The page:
Getting edition sizes for collectibles vital to keep collectors happy

Sales of popular limited-edition Hot Wheels at Mattel's website often feel like sales of limited U.S. Mint products, with fast sellouts and disappointed collectors crying foul.

Coin World image.

“You could have manufactured enough of this edition so that everyone who wanted one could have one.”

This lament, voiced by a collector at a collector’s forum after a limited edition collectible sold out in mere minutes, could have been about one of the U.S. Mint’s recent Coin and Chronicles sets.

So could this comment found at another social media site: “I'm so disappointed I couldn't get a [blank] because of your unperfect sales strategy. ...”

In fact, neither comment was made by a collector shut out of buying a Harry S. Truman or Dwight D. Eisenhower Coin and Chronicles set. The first comment was made by a collector who was unable to buy a limited edition Hot Wheels die-cast version of a Dodge 330 car that was offered Oct. 26 at the collector’s website operated by toy giant Mattel for collectors of Hot Wheels. The second comment was from a collector unhappy about being unable to buy a replica Pepsi Perfect bottle on Oct. 21 on Amazon in commemoration of the date that Marty McFly visited in the movie Back to the Future II (Pepsi Perfect was promoted as a “future” product of PepsiCo in the movie).

Collectors like being able to buy a limited edition product at issue price and then watch it rise in value on the secondary market. Collectors don’t like being unable to buy the collectible and then see prices rise on the secondary market. Collectors especially hate it when they see quantities of limited edition collectibles available for sale, at rising prices, on eBay or elsewhere, all being offered by the same seller, despite restrictive household limits, when they themselves were unable to buy just one.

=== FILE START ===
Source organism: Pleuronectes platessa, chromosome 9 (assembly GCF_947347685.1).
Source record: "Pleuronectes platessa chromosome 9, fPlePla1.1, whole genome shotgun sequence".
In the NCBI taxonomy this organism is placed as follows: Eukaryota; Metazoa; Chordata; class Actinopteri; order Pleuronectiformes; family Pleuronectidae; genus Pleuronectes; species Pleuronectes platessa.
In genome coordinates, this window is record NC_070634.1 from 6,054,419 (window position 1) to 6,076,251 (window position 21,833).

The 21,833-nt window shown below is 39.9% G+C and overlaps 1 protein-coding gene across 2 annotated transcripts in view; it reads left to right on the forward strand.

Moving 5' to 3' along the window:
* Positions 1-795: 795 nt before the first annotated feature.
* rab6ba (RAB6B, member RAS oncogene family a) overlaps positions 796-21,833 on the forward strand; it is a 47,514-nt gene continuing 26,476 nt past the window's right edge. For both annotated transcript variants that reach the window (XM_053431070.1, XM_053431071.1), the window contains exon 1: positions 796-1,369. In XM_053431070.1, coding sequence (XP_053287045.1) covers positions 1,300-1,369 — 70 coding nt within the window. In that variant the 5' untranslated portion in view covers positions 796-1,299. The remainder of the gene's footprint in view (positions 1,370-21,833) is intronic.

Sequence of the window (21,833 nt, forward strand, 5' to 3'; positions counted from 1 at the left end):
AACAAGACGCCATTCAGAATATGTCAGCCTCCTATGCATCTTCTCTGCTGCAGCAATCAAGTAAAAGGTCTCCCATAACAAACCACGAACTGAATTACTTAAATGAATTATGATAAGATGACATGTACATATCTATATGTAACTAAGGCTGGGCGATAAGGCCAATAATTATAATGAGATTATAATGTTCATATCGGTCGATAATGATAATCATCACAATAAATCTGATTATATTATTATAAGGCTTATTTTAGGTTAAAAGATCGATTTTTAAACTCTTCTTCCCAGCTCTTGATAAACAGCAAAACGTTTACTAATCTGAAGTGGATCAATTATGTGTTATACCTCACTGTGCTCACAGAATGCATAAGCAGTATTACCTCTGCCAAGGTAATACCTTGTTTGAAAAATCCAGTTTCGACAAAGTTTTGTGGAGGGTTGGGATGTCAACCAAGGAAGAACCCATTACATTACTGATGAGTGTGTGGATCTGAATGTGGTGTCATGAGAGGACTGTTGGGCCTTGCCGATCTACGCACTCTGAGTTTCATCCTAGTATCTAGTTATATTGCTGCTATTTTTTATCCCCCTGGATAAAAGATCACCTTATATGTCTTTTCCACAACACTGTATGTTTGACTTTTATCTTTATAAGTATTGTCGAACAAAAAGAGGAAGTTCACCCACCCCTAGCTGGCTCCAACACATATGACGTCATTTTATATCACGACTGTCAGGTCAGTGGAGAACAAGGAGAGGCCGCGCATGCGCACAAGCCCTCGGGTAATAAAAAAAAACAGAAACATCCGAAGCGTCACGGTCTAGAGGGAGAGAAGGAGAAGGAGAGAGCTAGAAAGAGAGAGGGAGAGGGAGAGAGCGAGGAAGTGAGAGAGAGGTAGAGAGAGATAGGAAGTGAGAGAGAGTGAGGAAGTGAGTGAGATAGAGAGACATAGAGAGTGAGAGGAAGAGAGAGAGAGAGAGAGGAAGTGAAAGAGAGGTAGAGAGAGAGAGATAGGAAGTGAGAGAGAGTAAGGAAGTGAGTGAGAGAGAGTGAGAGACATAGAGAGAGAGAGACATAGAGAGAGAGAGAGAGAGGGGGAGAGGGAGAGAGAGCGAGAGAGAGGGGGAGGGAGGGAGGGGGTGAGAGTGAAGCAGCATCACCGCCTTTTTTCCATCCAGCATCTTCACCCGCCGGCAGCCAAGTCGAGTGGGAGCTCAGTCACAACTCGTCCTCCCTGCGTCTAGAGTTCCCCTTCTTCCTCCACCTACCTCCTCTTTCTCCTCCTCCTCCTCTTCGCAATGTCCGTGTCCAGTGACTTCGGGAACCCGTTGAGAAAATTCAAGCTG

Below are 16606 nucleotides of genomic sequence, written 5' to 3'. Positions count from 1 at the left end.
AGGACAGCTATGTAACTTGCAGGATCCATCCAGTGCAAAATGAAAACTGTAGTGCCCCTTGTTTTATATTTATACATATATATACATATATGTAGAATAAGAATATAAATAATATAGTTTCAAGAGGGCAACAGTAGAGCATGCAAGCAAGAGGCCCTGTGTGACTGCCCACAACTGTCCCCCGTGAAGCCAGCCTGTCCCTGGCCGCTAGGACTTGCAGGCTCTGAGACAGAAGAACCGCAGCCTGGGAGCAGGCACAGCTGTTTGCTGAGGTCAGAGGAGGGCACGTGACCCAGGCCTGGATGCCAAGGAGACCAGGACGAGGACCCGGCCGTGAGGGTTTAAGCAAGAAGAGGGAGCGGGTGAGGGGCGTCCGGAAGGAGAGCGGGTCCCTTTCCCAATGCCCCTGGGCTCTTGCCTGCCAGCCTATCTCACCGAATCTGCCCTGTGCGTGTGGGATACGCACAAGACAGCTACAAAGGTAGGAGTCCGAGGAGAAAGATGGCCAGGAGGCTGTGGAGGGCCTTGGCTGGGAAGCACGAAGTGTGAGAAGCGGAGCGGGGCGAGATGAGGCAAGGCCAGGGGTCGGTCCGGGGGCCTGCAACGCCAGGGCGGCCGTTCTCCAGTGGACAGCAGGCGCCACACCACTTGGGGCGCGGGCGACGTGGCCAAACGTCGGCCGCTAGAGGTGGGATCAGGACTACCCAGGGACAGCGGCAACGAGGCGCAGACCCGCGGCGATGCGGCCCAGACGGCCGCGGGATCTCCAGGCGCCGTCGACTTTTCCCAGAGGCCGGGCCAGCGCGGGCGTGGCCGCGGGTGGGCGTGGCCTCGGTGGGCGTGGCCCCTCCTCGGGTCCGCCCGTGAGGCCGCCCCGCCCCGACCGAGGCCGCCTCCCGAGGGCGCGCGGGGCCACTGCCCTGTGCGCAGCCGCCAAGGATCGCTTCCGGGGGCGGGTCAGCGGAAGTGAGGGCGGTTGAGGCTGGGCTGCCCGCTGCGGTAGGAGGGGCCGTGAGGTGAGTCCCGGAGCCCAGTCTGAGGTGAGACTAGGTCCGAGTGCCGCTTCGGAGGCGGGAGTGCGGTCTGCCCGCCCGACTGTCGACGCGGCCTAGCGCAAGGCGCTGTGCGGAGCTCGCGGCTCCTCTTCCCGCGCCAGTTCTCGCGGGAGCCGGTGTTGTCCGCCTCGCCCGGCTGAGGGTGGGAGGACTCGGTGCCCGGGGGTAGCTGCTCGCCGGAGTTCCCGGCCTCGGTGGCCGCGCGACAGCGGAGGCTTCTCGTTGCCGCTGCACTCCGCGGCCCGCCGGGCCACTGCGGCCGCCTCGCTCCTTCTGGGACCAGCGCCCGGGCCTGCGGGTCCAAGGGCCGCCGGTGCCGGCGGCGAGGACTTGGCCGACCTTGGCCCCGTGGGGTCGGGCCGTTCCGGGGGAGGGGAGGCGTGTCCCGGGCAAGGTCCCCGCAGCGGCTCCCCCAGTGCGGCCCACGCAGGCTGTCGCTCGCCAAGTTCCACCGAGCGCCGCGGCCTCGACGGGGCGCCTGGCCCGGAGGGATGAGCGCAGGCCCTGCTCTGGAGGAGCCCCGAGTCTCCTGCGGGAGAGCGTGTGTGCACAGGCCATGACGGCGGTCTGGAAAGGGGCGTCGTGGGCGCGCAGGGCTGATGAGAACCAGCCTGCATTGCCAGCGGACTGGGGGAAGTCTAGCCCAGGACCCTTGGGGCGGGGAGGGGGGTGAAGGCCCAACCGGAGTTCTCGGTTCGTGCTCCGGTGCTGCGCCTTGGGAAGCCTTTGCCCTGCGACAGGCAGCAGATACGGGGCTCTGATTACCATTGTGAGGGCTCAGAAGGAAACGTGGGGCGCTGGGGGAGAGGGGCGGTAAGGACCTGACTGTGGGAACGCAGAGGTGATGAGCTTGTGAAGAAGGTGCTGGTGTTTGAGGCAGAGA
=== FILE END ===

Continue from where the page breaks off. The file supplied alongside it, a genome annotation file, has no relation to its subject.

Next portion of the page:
For manufacturers of collectible products, getting the edition size right is one of the most important decisions a marketing team can make. Make too many of the collectible and unsold quantities can sit on the issuer’s website for weeks, months, or longer. Make too few of them and the collectibles can sell out in minutes, frustrating hundreds or thousands of collectors who couldn’t reach the checkout step of ordering online in time.

Mattel’s Oct. 26 sale of the Dodge 330 was a good example of the type of sale that can frustrate collectors. The edition was limited to 3,000 units and of that number, 2,000 were reserved for collectors who had earlier subscribed to the year’s core product line. When the sale of the remaining 1,000 began at noon Eastern Time Oct. 26, collectors rushed to buy those examples.

Some buyers saw their orders sail through. Others encountered roadblocks; Mattel recently introduced a new edition of its Hot Wheels Collectors website, and problems with logins, browser incompatibilities and other technical matters have occurred ever since (U.S. Mint website customers would understand). The car sold out in a half hour or so, while some collectors were still sitting in the online waiting room (also something Mint customers remember).

Post-sale comments were so similar to those about the Mint’s limited edition issues that all one would have to do would be to trade “Dodge 330” for “Coin and Chronicles set” and nothing would be lost in the translation.

As for the joint Pepsi-Amazon offering of 6,500 bottles of Pepsi Perfect (identical in appearance to the bottles seen in the movie), confusion arose as to when sales of the product were to begin on Oct. 21. Sales of some of the bottles apparently began early according to news accounts, catching many collectors unawares. Given the much higher visibility of the Back to the Future movie trilogy, it is likely that the numbers of upset collectors were much higher than those shut out of recent U.S. Mint and Hot Wheels limited editions. The sellout certainly got a lot of attention from the media.

What all of these recent sales show is that government and private manufacturers can anger their customers when sales methods allow products in hot demand to sell out early. Anger customers too often and they will stop buying the products, or so the unhappy customers say at forums.

Many U.S. Mint customers want the Mint to stop imposing artificial mintage limits on special products and, instead, make them to order. Mattel does that with some Hot Wheels, producing them to the quantities ordered during a set sales period. But most of its special collector products are limited to editions of 2,500 to 4,000, and there are rarely enough to go around.

If you’re a U.S. Mint customer who couldn’t buy one of the Coin and Chronicles set, you’re not alone. There’s a collector at the Hot Wheels site who knows exactly what you’re going through.